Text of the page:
I first published this recipe on the blog 3 years ago, but in the time of the Coronavirus, I wanted to refresh it and update it as it is the perfect bread recipe to make at home as it is very few ingredients, really quick, and requires no kneading or proving and can be made in around 45 minutes. If you’re stuck home during the lockdown and need bread or just want to break the boredom by learning to bake, then this is the perfect starter recipe.
Soda Bread is a wonderful, filling bread that was actually made popular in Ireland through, not by choice, but by necessity due to a state of poverty in Ireland in the 1800’s which meant this bread was easy and inexpensive to make.
It really is a simple recipe to make as well. There are only five ingredients, and it requires barely any kneading and no time to prove at all, as the rising is made with the bicarbonate of soda reacting with the acidity of the lemon milk. You just mix up the ingredients and pop it in the oven. That’s it. Of course, it still needs a bit of finesse, but it’s a wonderful bread that is great with cheese, or I love it with butter while it’s still warm out of the oven. It’s traditionally a brown bread, but my preferred version is with half wholemeal flour and half white flour, or you could add grated cheese and onion to it, or even fruit. But we’re going with the more traditional version.
Soda BreadPrint Recipe
- 500g Self-Raising Flour
- 1 tsp Salt
- 1½ tsp Bicarbonate of Soda
- 400ml Milk
- 1 Tbsp Lemon Juice
Preheat the oven to 200°C (180°C fan)/390°F/Gas Mark 6.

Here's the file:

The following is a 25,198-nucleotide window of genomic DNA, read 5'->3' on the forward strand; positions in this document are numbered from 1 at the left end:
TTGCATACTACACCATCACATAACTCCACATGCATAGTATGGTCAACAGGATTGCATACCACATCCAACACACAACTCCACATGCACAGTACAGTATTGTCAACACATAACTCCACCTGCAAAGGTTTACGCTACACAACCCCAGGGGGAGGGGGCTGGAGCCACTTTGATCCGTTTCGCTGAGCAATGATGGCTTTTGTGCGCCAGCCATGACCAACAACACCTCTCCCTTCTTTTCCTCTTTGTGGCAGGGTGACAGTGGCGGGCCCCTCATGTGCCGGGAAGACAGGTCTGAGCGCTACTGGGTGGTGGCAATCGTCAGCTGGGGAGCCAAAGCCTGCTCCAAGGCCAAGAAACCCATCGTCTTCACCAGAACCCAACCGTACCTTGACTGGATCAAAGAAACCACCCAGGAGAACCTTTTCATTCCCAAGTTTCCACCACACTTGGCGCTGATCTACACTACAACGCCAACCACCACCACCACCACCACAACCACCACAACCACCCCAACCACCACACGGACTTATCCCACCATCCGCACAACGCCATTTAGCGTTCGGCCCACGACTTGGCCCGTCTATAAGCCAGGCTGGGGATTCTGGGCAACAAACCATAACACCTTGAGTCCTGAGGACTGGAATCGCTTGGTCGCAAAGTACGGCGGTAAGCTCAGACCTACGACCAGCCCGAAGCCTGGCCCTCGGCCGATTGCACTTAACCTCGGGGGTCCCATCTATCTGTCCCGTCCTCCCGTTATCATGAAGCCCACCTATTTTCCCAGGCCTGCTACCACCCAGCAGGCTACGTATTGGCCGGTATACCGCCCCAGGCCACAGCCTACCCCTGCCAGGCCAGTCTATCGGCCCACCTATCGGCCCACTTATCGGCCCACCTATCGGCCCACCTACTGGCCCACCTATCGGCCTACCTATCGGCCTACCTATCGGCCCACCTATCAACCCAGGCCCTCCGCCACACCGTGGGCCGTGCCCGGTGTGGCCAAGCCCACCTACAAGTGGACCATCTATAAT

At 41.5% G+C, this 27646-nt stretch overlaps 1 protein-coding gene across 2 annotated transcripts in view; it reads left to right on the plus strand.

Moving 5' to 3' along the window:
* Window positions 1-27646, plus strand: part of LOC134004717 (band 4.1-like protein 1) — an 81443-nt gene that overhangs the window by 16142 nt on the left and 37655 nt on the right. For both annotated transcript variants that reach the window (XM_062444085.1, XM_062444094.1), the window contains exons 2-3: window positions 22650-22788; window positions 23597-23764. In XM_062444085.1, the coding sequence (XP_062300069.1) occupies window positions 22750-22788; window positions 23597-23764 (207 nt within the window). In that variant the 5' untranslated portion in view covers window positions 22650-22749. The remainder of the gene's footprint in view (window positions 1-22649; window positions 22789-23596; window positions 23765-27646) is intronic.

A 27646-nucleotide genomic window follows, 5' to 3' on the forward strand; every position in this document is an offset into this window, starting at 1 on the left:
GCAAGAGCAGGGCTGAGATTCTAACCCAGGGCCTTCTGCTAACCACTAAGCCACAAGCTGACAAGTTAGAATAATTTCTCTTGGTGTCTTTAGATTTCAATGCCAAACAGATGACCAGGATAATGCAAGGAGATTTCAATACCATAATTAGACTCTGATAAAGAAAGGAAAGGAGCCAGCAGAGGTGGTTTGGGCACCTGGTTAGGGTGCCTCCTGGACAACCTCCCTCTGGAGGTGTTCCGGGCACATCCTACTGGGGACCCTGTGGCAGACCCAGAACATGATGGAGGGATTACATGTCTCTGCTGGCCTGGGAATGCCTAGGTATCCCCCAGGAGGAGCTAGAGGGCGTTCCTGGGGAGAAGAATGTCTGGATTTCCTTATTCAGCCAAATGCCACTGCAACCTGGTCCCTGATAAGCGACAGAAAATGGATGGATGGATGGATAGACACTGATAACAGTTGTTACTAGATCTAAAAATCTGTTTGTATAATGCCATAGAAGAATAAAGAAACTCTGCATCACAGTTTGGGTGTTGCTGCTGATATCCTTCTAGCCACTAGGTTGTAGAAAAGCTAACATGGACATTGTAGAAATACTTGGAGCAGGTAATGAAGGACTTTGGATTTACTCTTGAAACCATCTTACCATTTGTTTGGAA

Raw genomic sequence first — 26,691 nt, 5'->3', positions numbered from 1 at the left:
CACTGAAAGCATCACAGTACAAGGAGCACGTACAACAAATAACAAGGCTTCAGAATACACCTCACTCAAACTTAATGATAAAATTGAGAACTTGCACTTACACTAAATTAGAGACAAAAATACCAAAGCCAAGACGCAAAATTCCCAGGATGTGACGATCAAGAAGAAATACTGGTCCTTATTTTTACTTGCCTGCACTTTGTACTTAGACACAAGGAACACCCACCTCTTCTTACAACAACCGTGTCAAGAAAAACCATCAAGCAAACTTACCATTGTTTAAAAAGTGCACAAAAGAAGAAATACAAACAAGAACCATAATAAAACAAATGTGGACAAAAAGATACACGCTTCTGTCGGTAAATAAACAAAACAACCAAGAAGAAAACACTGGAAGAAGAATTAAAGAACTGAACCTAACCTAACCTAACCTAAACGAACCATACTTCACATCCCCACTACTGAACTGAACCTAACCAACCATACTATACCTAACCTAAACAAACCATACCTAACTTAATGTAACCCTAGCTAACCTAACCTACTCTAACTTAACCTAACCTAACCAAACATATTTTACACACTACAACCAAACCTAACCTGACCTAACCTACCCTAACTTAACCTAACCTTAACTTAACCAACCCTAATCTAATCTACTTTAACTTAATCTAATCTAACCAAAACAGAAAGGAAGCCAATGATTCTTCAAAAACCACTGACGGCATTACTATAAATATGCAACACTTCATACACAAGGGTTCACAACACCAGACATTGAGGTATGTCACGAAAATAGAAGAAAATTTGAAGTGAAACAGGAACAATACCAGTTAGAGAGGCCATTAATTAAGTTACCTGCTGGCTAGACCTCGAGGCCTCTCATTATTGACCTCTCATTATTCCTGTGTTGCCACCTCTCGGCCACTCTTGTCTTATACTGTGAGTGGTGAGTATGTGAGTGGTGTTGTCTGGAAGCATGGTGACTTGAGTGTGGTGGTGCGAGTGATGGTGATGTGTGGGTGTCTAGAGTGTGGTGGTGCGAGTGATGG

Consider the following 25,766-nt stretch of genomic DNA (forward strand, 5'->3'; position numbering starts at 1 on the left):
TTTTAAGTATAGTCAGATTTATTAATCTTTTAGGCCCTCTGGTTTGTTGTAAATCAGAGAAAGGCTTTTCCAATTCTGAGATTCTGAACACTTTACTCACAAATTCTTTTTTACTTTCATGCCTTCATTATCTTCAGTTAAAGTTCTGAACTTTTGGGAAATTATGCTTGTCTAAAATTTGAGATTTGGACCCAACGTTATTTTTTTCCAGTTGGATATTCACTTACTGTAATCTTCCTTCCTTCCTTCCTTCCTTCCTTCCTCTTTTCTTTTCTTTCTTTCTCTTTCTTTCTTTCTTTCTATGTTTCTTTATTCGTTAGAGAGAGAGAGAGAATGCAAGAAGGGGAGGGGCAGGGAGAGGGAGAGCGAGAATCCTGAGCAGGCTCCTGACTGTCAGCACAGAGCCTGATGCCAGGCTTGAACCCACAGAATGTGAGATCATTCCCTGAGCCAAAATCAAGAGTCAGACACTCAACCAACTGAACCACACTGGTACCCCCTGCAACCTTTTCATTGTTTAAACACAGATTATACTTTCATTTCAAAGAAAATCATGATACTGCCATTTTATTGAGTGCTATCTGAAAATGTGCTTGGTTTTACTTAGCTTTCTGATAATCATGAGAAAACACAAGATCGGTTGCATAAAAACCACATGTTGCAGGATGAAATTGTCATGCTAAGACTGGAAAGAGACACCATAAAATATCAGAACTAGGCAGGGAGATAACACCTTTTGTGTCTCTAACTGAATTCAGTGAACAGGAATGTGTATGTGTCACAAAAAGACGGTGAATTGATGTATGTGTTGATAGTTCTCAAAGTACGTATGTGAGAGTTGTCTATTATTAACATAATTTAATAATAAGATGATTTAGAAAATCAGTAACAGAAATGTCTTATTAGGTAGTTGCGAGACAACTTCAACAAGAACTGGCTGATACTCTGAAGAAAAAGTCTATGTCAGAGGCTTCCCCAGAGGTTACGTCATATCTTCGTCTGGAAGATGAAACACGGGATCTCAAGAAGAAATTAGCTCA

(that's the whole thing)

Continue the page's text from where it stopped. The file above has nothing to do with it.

Firstly, pour the milk into a jug and add in the lemon juice. Leave for 10 minutes for the milk to curdle a little.
Put the flours, salt, and bicarbonate of soda into a bowl and mix together well.
Make a well in the centre of the dry ingredients, and add half of the milk into the well.
Using a wooden spoon, pull the flour into the milk until it's starting to combine.
Continue to add the milk until you have a soft, sticky dough. Don't been too vigorous with the mixing. You may find you won't need all of the milk, depending on your flour.
Tip the dough onto a floured surface and very lightly gently shape it into a ball. You can lightly bring the dough together more, but don't knead it like you would a normal, yeasted bread.
Transfer the dough onto a lightly floured baking sheet or, preferably, a baking stone. Press the dough gently to flatten it slightly, but not too much.
Dust the top of the bread with four and, using a sharp knife, cut the dough into quarters but do not cut all the way through.
Bake in the oven for 35 minutes or until the loaf is nice and golden and hollow sounding when you tap the bottom.
The bread is best eaten within a day of baking. But it's also wonderful toasted a couple of days after baking.